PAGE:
Friday, January 13, 2012

The EPA could have been a contender on Fracking


Here’s something interesting to think about as we read the Environmental Protection Agency’s (EPA) response to the Revised Draft SGEIS on the Oil, Gas and Solution Mining Regulatory Program (September 2011) - NYS Dept. of Environmental Conservation. So, today’s news abounds with the EPA’s letter to the SGEIS report on the safety of Fracking in New York State. The EPA, which is usually responsible for enforcing measures to protect our fresh water for the entire country, had a lot to say:

EPA reaction mixed on DEC fracking review | Democrat and Chronicle | ALBANY — The U.S. Environmental Protection Agency urged New York regulators to take steps to bolster the state's proposed hydraulic fracturing rules, providing a meticulous, line-by-line critique of its 1,500-page report. Beating a midnight Wednesday deadline to submit comments by less than three hours, the federal agency recommended dozens of ways for the state Department of Environmental Conservation to strengthen its hydrofracking proposals. Those suggestions include beefing up a ban on the technique within two major water supplies and taking a closer look at naturally occurring radioactive material found in gas-drilling waste.  (January 13, 2012] Democrat and Chronicle | Rochester news, community, entertainment, yellow pages and classifieds. Serving Rochester, New York |

Go straight to the horse’s mouth (as we New Yorker’s say) and read the EPA comments to the SGEIS:

Region 2 | US EPA On January 11, 2012, the U.S. Environmental Protection Agency submitted its comments on New York State's revised draft Supplemental Generic Environmental Impact Statement (dSGEIS) and the proposed state regulations and general permit for storm water discharges related to high volume hydraulic fracturing. US Environmental Protection Agency

I am sure that the EPA would have had a lot more to say if they had not be kicked out of the process of regulating the gas drilling operations in all states, including NYS, had it not been exempt from its Safe Drinking Water Act (SDWA) | Safe Drinking Water Act | US EPA regulatory position.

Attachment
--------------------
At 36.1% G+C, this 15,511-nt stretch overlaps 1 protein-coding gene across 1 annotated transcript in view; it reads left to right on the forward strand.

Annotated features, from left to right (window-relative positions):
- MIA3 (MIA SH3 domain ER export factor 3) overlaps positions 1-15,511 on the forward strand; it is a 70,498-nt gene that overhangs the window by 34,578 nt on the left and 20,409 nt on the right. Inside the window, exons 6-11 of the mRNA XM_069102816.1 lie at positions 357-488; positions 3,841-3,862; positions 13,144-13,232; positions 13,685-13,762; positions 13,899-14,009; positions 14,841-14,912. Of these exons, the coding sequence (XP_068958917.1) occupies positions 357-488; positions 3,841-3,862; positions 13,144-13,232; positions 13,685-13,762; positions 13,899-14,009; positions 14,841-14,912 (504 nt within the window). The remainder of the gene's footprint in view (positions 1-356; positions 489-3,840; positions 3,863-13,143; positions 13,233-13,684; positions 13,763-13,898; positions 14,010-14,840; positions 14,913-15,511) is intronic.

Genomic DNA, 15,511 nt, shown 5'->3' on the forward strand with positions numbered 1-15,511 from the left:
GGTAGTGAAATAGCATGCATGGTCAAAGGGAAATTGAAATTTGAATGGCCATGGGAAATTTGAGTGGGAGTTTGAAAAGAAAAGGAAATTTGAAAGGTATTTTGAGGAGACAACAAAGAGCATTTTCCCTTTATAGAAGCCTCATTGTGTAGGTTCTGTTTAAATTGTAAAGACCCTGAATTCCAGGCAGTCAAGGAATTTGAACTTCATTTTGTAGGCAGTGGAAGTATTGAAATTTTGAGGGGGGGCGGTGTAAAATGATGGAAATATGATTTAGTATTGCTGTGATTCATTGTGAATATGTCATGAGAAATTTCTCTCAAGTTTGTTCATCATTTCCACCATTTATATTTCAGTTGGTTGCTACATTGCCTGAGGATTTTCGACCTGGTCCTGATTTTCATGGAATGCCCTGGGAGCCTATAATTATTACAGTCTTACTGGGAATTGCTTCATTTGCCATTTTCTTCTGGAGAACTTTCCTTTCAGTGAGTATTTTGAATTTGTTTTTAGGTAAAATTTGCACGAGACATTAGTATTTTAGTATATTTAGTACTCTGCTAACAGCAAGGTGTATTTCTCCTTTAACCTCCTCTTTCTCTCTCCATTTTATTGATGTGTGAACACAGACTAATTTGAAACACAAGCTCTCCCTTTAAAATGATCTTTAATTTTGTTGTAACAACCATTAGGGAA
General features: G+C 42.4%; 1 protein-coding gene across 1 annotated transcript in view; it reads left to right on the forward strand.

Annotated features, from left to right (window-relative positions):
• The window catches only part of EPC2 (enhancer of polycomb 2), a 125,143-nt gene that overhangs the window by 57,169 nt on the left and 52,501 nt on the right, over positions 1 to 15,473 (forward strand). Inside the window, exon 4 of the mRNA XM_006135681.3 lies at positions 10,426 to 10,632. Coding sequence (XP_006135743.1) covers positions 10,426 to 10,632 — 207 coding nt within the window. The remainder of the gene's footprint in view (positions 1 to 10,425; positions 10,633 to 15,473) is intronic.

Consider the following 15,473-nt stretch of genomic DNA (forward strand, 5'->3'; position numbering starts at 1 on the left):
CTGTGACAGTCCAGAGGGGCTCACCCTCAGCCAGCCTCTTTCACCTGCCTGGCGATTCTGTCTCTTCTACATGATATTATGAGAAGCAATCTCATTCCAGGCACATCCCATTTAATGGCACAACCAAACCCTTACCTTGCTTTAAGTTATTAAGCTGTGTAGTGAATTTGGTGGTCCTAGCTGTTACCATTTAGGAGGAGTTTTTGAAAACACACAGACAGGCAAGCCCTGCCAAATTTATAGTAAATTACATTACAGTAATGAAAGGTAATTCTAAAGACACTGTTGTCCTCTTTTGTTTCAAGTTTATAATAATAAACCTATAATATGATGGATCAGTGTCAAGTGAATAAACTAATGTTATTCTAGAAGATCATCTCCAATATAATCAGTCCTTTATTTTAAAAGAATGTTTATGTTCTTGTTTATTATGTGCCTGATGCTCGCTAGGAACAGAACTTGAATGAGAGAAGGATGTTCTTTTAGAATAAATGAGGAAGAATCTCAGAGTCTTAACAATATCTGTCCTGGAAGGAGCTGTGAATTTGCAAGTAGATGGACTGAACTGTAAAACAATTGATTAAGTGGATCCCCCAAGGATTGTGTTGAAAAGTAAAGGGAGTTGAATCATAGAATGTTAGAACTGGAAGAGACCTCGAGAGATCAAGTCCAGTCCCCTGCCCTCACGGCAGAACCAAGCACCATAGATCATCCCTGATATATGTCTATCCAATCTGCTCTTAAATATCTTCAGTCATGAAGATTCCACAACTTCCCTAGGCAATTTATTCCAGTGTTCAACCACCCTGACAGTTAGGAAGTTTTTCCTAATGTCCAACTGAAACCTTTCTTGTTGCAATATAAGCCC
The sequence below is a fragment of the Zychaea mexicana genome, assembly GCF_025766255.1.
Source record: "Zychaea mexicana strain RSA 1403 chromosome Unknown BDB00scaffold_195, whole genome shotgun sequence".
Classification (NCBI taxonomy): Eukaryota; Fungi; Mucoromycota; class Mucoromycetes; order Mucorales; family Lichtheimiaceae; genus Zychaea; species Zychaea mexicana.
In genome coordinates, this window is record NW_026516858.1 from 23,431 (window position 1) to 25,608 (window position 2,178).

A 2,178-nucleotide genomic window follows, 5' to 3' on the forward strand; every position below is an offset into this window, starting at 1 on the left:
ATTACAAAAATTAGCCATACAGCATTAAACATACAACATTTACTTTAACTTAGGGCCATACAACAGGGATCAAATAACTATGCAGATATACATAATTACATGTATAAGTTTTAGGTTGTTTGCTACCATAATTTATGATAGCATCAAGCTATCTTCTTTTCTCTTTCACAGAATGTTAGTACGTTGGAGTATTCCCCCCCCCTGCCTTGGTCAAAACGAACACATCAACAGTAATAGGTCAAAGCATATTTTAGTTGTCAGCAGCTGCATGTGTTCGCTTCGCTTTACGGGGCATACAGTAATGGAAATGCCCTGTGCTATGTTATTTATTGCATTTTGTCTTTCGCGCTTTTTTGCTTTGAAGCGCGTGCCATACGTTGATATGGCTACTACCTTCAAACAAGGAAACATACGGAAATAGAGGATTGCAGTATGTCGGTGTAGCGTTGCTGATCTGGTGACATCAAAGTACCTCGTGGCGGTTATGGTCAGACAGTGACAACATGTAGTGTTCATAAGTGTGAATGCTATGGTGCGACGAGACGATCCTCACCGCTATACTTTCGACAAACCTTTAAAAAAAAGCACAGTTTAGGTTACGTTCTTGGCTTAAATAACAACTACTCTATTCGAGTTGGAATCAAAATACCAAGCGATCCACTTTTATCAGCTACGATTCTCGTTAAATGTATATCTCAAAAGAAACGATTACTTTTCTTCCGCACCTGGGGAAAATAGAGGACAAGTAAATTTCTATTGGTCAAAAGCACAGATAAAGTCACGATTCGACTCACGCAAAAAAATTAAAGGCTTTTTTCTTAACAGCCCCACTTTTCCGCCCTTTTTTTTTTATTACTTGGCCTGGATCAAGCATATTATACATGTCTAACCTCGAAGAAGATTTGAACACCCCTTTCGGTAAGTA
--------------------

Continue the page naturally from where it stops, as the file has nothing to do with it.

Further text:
Those nice people over at Citizens Campaign for the Environment - New York and Connecticut Environmental Protection Preservation and Advocacy give us an encapsulation of happened:

“To recover natural gas deposits in deep shale formations the industry prefers to use hydro-fracking; a process that uses millions of gallons of water mixed with chemicals to fracture the shale and release natural gas. Volumes of toxic, caustic, and potentially radioactive liquid waste byproducts are created in the hydro-fracking process, with no real plan for safe treatment and disposal. Effective lobbying by the oil and gas industry has led to key exemptions from a laundry list of environmental safeguards, including the Safe Drinking Water Act, Clean Water Act, and Superfund. New York’s air, land, water and people are vulnerable to hydro-fracking pollution due to inadequate federal and state oversight.” NATURAL GAS HYDRO-FRACKING IN SHALE | Citizens Campaign for the Environment - New York and Connecticut Environmental Protection Preservation and Advocacy

“Effective lobbying” Good Grief!—as if the oil and gas companies should be proud of themselves. The question that should be answered to the public’s satisfaction is, “Why did Fracking get exempted from the Safe Drinking Water Act? “ At long last, after all that has been reported about the well and drinking water issues associated with Fracking, what were our politicians thinking about by exempting Fracking from the Safe Drinking Water Act? They certainly couldn’t have been thinking of you.

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